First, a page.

The Long Tail business theory

Long tail is a phrase popularized by Chris Anderson, former editor of WIRED Magazine, in 2004. Anderson compared Long Tail to the blockbuster or hit-driven business models of media and retail companies. Long-tail sellers change the shape of demand from “blockbuster” or “superstars” to selling large numbers of unique, niche items.

As an Amazon employee said at the time, “We sold more books today that didn’t sell at all yesterday than we sold today of all the books that did sell yesterday.”

When does it work:

  • Lower costs to store, distribute, and merchandise- Lower merchandising costs
  • Recommendation engines

A true long-tail business is rare and less universal but it works well for businesses focussing on a niche segment. A lot of this is also because online stores usually have centralized warehouses in which they can keep everything – minimizing multiple costs. Those who are classed as digital retailers (think iTunes) have it even better because they don’t need any physical storage space – everything is digital instead. Therefore, they have even better opportunities when it comes to long-tail items and the marketing that accompanies them.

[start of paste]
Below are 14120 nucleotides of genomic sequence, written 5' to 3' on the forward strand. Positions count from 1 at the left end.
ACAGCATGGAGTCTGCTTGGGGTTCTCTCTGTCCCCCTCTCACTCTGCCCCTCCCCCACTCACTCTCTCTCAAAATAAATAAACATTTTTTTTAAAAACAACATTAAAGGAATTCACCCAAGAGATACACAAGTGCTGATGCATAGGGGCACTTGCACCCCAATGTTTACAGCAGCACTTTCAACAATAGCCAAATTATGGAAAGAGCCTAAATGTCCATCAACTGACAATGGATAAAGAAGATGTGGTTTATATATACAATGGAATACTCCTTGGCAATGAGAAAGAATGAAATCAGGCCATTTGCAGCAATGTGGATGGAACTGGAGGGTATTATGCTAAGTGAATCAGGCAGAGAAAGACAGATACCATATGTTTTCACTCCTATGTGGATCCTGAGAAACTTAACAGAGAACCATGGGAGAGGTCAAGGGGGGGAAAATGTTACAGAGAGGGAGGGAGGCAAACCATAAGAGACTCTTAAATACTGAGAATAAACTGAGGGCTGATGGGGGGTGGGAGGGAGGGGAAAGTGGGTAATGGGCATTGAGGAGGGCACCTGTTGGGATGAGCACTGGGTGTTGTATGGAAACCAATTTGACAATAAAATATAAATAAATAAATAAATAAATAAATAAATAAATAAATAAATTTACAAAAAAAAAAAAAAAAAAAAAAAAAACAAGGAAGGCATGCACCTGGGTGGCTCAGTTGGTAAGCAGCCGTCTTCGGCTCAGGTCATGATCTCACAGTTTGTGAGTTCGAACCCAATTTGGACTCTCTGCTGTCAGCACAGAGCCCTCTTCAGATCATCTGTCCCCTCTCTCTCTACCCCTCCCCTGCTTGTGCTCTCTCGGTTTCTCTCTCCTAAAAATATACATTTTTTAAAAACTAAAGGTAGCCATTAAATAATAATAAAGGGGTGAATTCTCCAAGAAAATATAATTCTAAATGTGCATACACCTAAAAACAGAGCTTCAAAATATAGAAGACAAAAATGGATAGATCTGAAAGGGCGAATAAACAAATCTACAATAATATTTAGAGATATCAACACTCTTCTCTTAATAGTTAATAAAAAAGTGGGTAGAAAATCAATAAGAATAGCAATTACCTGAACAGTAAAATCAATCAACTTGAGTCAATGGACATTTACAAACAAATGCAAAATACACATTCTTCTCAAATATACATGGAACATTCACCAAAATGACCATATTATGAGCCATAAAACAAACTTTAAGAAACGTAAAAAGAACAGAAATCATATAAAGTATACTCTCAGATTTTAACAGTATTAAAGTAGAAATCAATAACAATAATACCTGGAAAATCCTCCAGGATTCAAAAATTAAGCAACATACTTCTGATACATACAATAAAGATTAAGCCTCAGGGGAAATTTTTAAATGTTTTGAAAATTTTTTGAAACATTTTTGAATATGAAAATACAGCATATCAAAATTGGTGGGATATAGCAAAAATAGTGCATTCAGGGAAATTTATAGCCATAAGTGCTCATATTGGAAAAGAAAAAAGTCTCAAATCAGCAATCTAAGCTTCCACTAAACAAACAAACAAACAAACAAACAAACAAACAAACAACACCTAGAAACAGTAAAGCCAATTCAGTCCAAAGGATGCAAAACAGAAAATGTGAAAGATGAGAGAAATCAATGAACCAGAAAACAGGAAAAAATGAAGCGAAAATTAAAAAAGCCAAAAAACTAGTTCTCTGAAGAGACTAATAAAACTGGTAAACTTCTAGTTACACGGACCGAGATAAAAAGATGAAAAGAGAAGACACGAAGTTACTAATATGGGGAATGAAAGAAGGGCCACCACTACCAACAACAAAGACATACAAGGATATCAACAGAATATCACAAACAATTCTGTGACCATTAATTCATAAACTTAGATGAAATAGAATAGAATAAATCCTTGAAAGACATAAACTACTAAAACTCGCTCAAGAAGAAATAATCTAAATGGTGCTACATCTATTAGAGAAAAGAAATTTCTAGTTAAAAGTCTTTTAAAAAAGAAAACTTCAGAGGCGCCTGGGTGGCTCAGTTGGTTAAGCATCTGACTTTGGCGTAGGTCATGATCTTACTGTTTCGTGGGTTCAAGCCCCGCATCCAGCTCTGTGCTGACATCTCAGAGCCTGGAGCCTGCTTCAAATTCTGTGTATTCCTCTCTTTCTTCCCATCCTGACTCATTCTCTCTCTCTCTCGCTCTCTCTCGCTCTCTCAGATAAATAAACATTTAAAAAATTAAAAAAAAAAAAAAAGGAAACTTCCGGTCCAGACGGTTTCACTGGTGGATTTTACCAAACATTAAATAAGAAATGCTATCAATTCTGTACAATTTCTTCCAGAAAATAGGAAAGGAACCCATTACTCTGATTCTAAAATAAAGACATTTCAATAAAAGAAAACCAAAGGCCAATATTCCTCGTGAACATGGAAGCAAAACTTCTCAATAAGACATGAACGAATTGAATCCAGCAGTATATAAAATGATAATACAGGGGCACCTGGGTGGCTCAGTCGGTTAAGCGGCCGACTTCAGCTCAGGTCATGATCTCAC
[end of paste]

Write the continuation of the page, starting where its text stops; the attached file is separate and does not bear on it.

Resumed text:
Recent Posts

  • Blog

Phases of response to the coronavirus epidemic

Implementations of travel restrictions, declaration of it being a pandemic by the WHO, testing of international passengers with mandatory quarantining,… Read More

1 week ago
  • Blog

YCombinator’s Winter 2020 Batch

Source: YCombintor Total selected startups: 197 Involved countries: 32 Female founders: 11.3% Y Combinator is typically a 2-3 month programme… Read More

2 weeks ago
  • Blog

Digital projects’ (India): Present situation (observation) and the way forward

The scope, reach and produce of the digital products and processes may find an efficient future on the lines of:… Read More

3 weeks ago